Childhood Cancer

Your Child in the Hospital

Questions to ask

You may be able to save your child some discomfort by avoiding unnecessary tests or procedures. Plus, the more you understand about what is proposed and why it is necessary, the better you can explain it to your child. When your doctor proposes a test, the following are some questions you might ask before giving your consent.

• What is the purpose of the test?

• Does our insurance cover it?

• Are any risks associated with this test?

• What are the possible side effects and how often do they occur?

• Would you describe exactly what will happen during the test?

• Are there special instructions to follow before or after the test?

• When will the results be available?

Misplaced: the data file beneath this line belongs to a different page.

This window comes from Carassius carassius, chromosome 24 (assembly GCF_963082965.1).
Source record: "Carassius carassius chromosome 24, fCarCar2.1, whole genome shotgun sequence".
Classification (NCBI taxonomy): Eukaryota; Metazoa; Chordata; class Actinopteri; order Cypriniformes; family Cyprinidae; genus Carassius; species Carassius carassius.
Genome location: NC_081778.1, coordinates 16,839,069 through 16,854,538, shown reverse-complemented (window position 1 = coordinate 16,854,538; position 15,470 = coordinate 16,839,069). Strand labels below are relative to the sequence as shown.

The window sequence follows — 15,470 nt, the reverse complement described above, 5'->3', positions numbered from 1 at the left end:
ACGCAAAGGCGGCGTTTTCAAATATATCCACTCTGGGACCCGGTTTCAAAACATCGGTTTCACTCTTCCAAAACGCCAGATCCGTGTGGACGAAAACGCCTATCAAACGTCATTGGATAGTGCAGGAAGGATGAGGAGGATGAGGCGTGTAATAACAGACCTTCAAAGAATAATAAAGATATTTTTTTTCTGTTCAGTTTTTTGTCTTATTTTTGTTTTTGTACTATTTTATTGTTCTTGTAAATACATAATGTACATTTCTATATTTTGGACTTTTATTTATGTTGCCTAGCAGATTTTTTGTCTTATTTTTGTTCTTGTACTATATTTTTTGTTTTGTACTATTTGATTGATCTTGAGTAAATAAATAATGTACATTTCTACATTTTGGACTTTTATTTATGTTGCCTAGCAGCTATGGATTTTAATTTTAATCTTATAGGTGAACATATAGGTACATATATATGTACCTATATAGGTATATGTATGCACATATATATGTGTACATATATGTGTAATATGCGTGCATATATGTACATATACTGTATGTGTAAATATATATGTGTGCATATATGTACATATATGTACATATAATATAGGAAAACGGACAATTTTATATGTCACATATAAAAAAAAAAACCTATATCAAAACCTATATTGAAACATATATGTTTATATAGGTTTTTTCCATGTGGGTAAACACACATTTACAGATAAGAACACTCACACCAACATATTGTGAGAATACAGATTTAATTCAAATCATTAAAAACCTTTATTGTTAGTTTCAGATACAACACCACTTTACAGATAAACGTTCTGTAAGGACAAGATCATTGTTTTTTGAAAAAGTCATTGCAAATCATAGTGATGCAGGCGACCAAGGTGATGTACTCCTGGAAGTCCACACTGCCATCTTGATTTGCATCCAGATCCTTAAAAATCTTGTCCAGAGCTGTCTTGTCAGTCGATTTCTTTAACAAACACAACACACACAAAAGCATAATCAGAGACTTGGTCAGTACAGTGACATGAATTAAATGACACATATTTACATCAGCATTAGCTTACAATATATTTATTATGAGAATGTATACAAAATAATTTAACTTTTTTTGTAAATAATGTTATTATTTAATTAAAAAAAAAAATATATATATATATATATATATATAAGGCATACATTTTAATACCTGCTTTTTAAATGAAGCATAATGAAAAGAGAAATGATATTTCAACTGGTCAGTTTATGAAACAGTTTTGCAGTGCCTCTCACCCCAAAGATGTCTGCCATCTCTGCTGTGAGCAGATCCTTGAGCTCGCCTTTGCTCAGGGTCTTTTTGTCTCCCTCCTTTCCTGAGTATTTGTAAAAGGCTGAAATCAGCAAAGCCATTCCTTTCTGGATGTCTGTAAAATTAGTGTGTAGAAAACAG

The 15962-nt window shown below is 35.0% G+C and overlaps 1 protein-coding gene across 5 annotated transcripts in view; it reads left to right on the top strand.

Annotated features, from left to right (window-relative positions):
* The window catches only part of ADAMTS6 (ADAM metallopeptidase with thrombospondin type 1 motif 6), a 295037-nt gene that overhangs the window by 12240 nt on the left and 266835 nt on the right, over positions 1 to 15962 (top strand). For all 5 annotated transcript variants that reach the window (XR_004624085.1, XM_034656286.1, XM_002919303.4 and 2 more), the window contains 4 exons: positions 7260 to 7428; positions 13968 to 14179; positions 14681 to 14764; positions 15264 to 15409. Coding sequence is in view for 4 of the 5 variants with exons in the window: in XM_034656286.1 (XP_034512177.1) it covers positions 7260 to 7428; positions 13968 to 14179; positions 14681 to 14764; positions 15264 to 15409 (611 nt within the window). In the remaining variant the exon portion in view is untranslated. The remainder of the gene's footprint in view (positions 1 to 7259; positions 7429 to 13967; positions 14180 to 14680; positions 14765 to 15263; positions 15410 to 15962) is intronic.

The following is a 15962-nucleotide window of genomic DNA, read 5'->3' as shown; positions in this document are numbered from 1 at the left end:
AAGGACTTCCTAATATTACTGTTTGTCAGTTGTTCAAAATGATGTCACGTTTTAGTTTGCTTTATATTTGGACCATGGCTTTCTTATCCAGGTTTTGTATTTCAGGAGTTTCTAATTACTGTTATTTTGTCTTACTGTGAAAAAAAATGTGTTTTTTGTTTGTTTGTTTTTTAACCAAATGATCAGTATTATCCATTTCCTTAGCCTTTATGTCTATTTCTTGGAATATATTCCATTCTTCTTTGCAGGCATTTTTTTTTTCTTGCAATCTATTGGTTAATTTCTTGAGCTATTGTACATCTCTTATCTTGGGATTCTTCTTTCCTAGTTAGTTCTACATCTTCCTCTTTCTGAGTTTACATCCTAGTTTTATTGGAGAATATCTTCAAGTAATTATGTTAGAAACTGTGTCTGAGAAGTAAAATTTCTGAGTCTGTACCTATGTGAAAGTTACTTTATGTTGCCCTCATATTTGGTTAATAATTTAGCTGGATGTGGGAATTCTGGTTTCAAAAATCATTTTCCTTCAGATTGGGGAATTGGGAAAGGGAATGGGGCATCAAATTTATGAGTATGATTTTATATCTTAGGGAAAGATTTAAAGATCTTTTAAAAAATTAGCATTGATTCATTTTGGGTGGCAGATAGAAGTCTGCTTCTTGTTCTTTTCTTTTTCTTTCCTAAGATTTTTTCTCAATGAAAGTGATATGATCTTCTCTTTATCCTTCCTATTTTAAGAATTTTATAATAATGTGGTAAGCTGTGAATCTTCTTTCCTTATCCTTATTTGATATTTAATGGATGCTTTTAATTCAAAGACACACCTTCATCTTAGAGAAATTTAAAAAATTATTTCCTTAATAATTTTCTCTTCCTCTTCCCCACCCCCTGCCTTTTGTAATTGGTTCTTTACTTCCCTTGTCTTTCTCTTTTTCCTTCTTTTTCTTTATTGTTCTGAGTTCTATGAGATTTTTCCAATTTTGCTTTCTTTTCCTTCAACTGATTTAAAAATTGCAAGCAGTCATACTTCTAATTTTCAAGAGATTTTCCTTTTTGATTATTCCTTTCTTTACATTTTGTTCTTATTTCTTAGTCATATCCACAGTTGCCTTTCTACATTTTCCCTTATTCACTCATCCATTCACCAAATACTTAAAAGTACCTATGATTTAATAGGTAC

Many tests can be done at a lab before your child is admitted to the hospital, and the costs might be significantly lower. Ensure that the results of all tests done before hospitalization are sent to the hospital to prevent the need for repeated testing.

My seven-year-old daughter needed an EEG [electroencephalogram] test that measures the electrical activity in the brain. I asked the technician many pointed questions: What kind of room would she be in? Would other kids be there? Would she be on a bed or bench? Could I stay with her? How many electrodes would be attached to her head, and how would this be done? Would they need to shave any hair? How long does it last? Are there scary or painful parts? Is the machine loud or quiet? After I shared this information with my daughter and answered her questions, the procedure went well. I ended up getting up on the table and lying down next to her to provide some comfort.